Monday 29 November 2010

The View from Castle Rock

 This was the Reading Group’s book for November.   It is in fact a two part  collection of (not so) short stories by Canadian writer Alice Munro.  The stories are all linked in one way or another by their origin in the family history of the author.  Alice Munro can trace one side of her family - the Laidlaws - all the way back to late 17th century Scotland.  In particular to the Ettrick Valley in the Borders.    There, her ancestors included some famous, well known people such as Will O’Phaup and James Hogg.  So it is perhaps appropriate that Alice Munro returns to that part of the world for inspiration for this collection.  
In the first part of the book the stories trace the lives of various members of the Laidlaw family as they slowly move from farming in the Ettrick Valley in the 18th century to a different kind of farming in Ontario in the years of the 20th century great Depression.  Some of these stories read more like history as Munro has made significant use of primary sources, both official public records and personal writings.  Some of these writings are quoted in the stories.  While this gives a degree of authenticity to the stories, it made some of them a bit too formal for me.   I preferred the more fictional parts.  In particular the account of the sea journey across the Atlantic, which has the title The View from Castle Rock.  Not sure why this was chosen, nor why it is given to the whole collection as the family is only in Edinburgh for a very short time.  The description of the journey from Illinois to Ontario is also finely told as is the attempts of her father and mother to earn a living as fur farmers in the years before the Depression.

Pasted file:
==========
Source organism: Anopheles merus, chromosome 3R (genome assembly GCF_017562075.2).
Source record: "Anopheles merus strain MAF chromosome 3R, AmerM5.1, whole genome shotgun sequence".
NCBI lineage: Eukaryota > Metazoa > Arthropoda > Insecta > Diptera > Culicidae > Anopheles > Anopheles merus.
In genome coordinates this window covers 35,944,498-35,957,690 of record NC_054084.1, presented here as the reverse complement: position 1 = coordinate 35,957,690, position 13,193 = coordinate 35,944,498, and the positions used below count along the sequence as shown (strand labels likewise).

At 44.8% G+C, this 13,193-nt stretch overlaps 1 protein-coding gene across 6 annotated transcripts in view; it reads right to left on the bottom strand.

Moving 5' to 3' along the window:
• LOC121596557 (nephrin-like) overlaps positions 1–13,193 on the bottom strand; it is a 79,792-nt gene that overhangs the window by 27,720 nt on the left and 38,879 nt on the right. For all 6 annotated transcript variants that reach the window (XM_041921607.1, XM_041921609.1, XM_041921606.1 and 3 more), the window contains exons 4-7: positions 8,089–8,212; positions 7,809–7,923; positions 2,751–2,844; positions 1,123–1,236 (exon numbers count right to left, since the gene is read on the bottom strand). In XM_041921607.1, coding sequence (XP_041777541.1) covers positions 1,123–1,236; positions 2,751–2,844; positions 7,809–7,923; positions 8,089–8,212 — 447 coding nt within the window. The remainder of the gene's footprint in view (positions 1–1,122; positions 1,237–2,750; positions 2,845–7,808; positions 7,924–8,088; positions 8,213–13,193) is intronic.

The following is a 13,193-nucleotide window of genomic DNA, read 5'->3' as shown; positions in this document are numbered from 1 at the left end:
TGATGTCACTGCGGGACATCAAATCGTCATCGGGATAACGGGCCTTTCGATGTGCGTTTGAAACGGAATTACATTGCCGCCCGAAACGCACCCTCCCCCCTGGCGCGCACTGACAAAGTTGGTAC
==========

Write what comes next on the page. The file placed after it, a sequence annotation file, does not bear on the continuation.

The second part is all about Alice herself.  Most of these stories tell about her life as a young girl and as a teenager growing up in rural Ontario.  They are all very convincing and impressive tales.  Munro manages to convey a real sense of what life was like at that particular time.  It is also a very personal account.  She recalls the past and in so doing she let us see at least a little of her own inner turmoil as tries to understand her own past.  For example, why did she feel the way she did about her mum?   As much as these stories are about the past, they are also as much about the present, at least the present day Alice Munro.
Now of course though Alice Munro wrote these stories and wrote them in the first person, they are just stories.  So it is not necessarily the actual Alice Munro who is making these inner reflections.  What all the stories do convey in a most vivid way is the hardships and sufferings of the families.  Life is never easy and enjoyment and pleasure rare visitors.  Rural Ontario in the early first half of the 20th century clearly had much in common with the Borders in the 18th century.   

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